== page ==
Skip to main content

The IRGC's plan to win hearts and minds

Pro-regime culture portrays Qasem Soleimani as a brave, strong and mysterious commander as a key component in the campaign to recuperate trust in the IRGC among Iranians and to portray it as a formidable force in the region.
Iranian Revolutionary Guard Commander Qassem Soleimani uses a walkie-talkie at the frontline during offensive operations against Islamic State militants in the town of Tal Ksaiba in Salahuddin province March 8, 2015. Picture taken March 8, 2015.   REUTERS/Stringer (IRAQ - Tags: CIVIL UNREST CONFLICT POLITICS) - RTR4TU0N

He is referred to as a “shadow” commander by Western journalists as he stealthily fights the Islamic State (IS) in places such as Syria and Iraq on behalf of Iran. He has kept a low profile, despite his position as the commander of the Islamic Revolutionary Guards Corps’ (IRGC) elite foreign operations branch, the Quds Force. Yet last year it seemed that he sprang onto the scene out of the blue. News outlets and social media featured his familiar face posing for selfies on the front lines in Iraq and Syria, documentaries touted his military acumen and music videos passionately praised his strength and bravery. Qasem Soleimani, these new depictions of him communicated, was a force to be celebrated, feared and respected. What accounts for this recent media love fest of a commander with nearly 40 years of service in the IRGC?

The surge in public displays of adoration for Soleimani are part of a larger public relations campaign by the IRGC that dates to the aftermath of the 2009 Green Movement. “We faced a crisis of legitimacy after the suppression of the 2009 uprisings,” a retired IRGC captain who now works in pro-regime media production told Al-Monitor. “People, especially young people, began to turn away from us. We knew we had to win them back. We had to give them heroes they could respect.” Soleimani, or Hajj Qasem as he is affectionately known in Iran, became one of those heroes whom pro-regime media producers wanted to portray, along with the martyred Mostafa Chamran and Imam Musa Sadr. The latter two, killed in 1981 and 1978, respectively, now have numerous films and documentaries that pro-regime cultural centers have backed and created. Yet, the media producers knew they had to offer a hero who is still alive for young people to admire.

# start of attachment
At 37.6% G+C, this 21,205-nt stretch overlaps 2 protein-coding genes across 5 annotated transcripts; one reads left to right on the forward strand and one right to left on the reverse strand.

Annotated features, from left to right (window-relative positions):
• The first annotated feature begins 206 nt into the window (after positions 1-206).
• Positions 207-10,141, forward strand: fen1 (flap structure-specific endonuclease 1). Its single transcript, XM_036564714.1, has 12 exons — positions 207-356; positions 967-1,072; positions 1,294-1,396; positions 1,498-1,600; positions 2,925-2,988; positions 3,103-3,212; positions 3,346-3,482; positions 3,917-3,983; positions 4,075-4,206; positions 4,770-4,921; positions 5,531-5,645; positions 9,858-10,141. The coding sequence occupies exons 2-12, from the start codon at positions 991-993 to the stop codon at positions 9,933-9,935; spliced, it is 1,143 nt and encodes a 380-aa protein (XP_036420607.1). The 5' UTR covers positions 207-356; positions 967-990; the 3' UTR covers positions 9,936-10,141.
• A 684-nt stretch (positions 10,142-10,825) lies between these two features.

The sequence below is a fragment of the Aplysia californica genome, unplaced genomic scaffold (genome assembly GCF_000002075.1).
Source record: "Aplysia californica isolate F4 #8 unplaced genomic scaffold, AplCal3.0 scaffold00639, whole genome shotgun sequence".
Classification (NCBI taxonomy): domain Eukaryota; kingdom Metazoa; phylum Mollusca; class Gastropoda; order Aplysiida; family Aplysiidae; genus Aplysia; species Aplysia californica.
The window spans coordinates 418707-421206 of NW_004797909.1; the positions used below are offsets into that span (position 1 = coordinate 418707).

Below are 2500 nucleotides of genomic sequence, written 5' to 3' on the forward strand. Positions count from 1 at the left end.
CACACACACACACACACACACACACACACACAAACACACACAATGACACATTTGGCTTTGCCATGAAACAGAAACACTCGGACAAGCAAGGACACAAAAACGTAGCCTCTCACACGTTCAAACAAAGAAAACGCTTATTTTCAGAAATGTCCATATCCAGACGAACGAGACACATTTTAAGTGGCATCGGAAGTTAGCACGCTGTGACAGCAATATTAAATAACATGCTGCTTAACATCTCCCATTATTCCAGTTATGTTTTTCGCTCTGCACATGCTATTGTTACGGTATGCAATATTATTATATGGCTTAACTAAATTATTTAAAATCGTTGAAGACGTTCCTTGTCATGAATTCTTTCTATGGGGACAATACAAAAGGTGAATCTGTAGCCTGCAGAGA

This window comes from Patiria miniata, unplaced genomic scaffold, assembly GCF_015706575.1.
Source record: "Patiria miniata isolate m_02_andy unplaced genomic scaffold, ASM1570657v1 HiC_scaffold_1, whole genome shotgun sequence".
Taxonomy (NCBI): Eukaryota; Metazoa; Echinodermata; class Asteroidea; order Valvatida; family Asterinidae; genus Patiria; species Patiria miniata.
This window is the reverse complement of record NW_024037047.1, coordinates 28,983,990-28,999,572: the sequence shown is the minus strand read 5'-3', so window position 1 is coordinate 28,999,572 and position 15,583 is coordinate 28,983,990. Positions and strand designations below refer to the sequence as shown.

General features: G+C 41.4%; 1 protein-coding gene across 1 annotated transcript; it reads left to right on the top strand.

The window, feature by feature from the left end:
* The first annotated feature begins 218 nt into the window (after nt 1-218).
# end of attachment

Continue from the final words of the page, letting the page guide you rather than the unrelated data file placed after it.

Since 2011, pro-regime cultural centers, backed by funding from the IRGC and affiliated Basij paramilitary organization, have stepped up their efforts to put out more media that shows the Guards in a positive light. A member of the Revolutionary Guard who runs a media production studio in Tehran who went by the pseudonym Ali Hasani told Al-Monitor, “No matter what side you were on during the Green Movement, it became clear after the civil war broke out in Syria that our security forces were right in making sure nothing else came from the 2009 movement. We could have turned into Syria, and we need to make sure our young people know not to go down that path.” Like the other interviewees, Hasani spoke on condition that his name be changed.

“I understand the need for change in this country,” Mehdi, a 30-year old member of the Basij who believes in reform, said. “But I don’t want our generation going into the arms of just any opposition movement. We can’t let Iran turn into Syria, and the only ones who are protecting us are the Revolutionary Guards.” The rapid advancement of IS, a sworn enemy of Iran and Shiite Muslims, in the Middle East throughout 2014 and 2015 raised great alarm in Iran. Last year’s announcements in Iran that the country’s intelligence services uncovered plots to detonate bombs in Tehran created an atmosphere of frenzy. As a means to counter this, pro-regime cultural producers were busy creating social media campaigns, television pieces, films and nationalist posters about the IRGC, and Soleimani featured prominently in them.